Space Marine Battles: Damnos by Nick Kyme – Book Review [Bane of Kings]

Damnos

 Milo, aka “Bane of Kings” reviews Damnos, the hardback reprint of the Space Marine Battles novel  Fall of Damnos by Nick Kyme, collecting the novella Spear of Macragge, and detailing the story of the Ultramarines defence of the doomed Damnos from the Necron foe. Set in the Warhammer 40,000 Universe, Damnos is published exclusively by Black Library.

“An excellent Space Marine Battles novel, in my view – Damnos, both the original novel and the exclusive novella, are among the best of the series as Nick Kyme brings a great look into the Ultramarines.” ~Bane of Kings, The Founding Fields

++ASTROPATHIC CHOIR INTERCEPT XC114, VALIN’S REVENGE 965973.M41++

++MESSAGE FRAGMENT RECOVERED BY CHOIRMASTER++

++TRANSCRIPT FOLLOWS:++

++…ALL IS LOST, CASUALTIES PRESUMED NEAR TOTAL. ONLY KELLENPORT REMAINS. AS LORD-GOVERNOR, RECOGNISED BY THE HIGH LORDS OF TERRA, I BESEECH ALL IMPERIAL SERVANTS RECEIVING THIS MESSAGE TO COME TO OUR AID WITH ALL HASTE. MAY THE EMPEROR SHIELD US. SCANT INFORMATION EXISTS ON THE INVADING FORCE SAVE FOR A BINARIC DATA-BURST. TRANSLITERATION FOLLOWS: ‘WE ARE THE NECRONTYR. WE ARE LEGION. WE CLAIM DOMINION OF THIS WORLD… SURRENDER AND DIE.’++

++DATA-SEAL OF LORD-GOVERNOR ARXIS VERIFIED IN ASTROPATHIC ROUTING MEME…++

++MESSAGE ORIGIN CONFIRMED AS DAMNOS, MINING WORLD, ULTIMA SEGMENTUM++

++TRANSCRIPT FORWARDED TO THE BRIDGE FOR ATTENTION OF CAPTAIN SICARIUS++

++MARK MOST URGENT+

 

Well, it’s not every day you get a review copy of a book that you’ve already read and reviewed before. My original Advance Review of Fall of Damnos can be found later in the review, but it appears that this time, rather than just simply reprint the now out-of-print novel as either a singular book or as part of a larger omnibus, Black Library have started to take a similar approach to that of the New York Times Bestselling Horus Heresy series with their somewhat less successful Space Marine Battles books. Whilst I’m not up to date on this series, the most recent book I’ve read being C.L. Werner’s strong The Siege of Castellax, the first (and to date only) Space Marine Battles novel that I’ve read that has focused on the Chaos Space Marines. However, it’s not really a series that you have to read in order, as veteran Warhammer 40,00 readers will know that rather than telling an ordered series of events, the Space Marine Battles books focus on specific events that have already been covered in various Space Marine Codexes or the main Warhammer 40,000 rulebook. This allows for a great development of these events, assuming – as was the case with novels like Rynn’s World by Steve Parker and Andy Hoare’s Hunt for Voldorious, two early entries in the series – that the author can stray clear of the typical bolter-porn, guns blazing format that pretty much ensures that the entire book is nothing but action with minimal character development.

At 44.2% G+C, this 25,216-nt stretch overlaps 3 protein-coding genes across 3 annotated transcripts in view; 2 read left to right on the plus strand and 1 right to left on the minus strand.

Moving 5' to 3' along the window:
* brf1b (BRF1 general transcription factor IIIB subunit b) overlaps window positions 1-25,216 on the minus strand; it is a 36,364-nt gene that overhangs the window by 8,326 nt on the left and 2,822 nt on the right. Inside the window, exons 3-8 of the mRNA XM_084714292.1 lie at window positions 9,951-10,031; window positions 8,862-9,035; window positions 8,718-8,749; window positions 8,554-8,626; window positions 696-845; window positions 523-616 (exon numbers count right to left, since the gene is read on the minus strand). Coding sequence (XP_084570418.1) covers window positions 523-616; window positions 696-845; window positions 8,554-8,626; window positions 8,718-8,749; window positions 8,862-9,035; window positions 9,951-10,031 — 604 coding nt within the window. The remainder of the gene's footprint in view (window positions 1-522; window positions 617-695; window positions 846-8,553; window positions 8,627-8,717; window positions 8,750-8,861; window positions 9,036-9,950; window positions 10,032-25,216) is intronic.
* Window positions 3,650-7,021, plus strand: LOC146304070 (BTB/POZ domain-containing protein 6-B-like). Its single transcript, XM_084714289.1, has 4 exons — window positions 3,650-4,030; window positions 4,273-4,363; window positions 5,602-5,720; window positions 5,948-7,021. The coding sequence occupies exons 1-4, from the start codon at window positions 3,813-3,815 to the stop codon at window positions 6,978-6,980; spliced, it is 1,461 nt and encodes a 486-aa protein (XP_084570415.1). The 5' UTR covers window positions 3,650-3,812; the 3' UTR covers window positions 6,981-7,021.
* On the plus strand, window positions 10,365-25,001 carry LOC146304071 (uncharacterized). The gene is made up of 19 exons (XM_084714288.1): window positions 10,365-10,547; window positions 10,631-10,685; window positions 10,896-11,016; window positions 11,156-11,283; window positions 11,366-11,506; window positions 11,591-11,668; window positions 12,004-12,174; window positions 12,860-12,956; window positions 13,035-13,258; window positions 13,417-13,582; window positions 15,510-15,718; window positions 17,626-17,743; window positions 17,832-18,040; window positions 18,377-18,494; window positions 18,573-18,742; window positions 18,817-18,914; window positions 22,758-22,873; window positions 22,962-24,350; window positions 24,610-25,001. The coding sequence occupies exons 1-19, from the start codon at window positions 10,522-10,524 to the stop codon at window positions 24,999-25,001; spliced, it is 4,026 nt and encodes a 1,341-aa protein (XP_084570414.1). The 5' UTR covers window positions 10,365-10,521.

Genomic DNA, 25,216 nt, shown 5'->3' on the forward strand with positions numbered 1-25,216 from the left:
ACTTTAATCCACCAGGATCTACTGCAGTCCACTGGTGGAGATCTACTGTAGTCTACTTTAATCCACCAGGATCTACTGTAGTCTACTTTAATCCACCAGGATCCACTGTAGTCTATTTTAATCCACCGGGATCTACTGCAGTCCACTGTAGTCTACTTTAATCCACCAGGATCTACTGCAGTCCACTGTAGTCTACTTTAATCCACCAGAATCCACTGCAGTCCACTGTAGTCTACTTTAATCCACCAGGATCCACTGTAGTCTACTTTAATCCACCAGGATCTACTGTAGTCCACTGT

DamnosYou can find my original review of Fall of Damnos here. However, be warned, my writing is pretty pathetic then and I like to think that I have improved since. But if you don’t want to read through eye-scalding text (or are reading this on Goodreads rather than the actual site as Goodreads doesn’t have a link to this review), then you’ll probably just want the pull quote.  I wrote that “With just two books, Nick Kyme is already challenging Graham McNeill’s reputation as king of the Ultramarines.” And that couldn’t be more true. Fall of Damnos really is that good, and although it has received a rather diverse reaction in the Warhammer 40k fanbase (as has it seems, any novel not written by either Aaron Dembski-Bowden or Dan Abnett (and to a slightly lesser extent, Graham McNeill) – and it’s probably going to be a book that you’ll either love, like I did – or hate. I know fellow Founding Fields reviewer Bellarius has strong feelings against this book.